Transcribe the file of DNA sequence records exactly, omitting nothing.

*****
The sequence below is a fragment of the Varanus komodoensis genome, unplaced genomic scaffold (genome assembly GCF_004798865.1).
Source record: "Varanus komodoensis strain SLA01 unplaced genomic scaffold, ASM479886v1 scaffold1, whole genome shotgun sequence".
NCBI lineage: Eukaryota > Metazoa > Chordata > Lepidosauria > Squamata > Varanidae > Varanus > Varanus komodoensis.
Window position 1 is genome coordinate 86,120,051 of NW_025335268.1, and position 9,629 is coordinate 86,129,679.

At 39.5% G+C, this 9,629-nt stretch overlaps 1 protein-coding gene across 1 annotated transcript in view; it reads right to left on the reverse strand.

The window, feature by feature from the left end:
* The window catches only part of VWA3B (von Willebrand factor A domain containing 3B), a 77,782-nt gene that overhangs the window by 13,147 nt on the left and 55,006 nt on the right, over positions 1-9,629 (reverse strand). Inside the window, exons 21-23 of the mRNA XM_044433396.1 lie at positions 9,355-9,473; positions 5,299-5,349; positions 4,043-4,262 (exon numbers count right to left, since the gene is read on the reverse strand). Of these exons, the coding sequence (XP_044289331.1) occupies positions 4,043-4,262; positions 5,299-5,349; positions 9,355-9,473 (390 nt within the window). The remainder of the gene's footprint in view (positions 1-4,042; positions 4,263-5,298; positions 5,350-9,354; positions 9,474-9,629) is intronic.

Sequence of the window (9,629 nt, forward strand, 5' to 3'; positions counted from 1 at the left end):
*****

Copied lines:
The sequence below is a fragment of the Varanus komodoensis genome, unplaced genomic scaffold (genome assembly GCF_004798865.1).
Source record: "Varanus komodoensis strain SLA01 unplaced genomic scaffold, ASM479886v1 scaffold1, whole genome shotgun sequence".
NCBI lineage: Eukaryota > Metazoa > Chordata > Lepidosauria > Squamata > Varanidae > Varanus > Varanus komodoensis.
Window position 1 is genome coordinate 86,120,051 of NW_025335268.1, and position 9,629 is coordinate 86,129,679.

At 39.5% G+C, this 9,629-nt stretch overlaps 1 protein-coding gene across 1 annotated transcript in view; it reads right to left on the reverse strand.

The window, feature by feature from the left end:
* The window catches only part of VWA3B (von Willebrand factor A domain containing 3B), a 77,782-nt gene that overhangs the window by 13,147 nt on the left and 55,006 nt on the right, over positions 1-9,629 (reverse strand). Inside the window, exons 21-23 of the mRNA XM_044433396.1 lie at positions 9,355-9,473; positions 5,299-5,349; positions 4,043-4,262 (exon numbers count right to left, since the gene is read on the reverse strand). Of these exons, the coding sequence (XP_044289331.1) occupies positions 4,043-4,262; positions 5,299-5,349; positions 9,355-9,473 (390 nt within the window). The remainder of the gene's footprint in view (positions 1-4,042; positions 4,263-5,298; positions 5,350-9,354; positions 9,474-9,629) is intronic.

Sequence of the window (9,629 nt, forward strand, 5' to 3'; positions counted from 1 at the left end):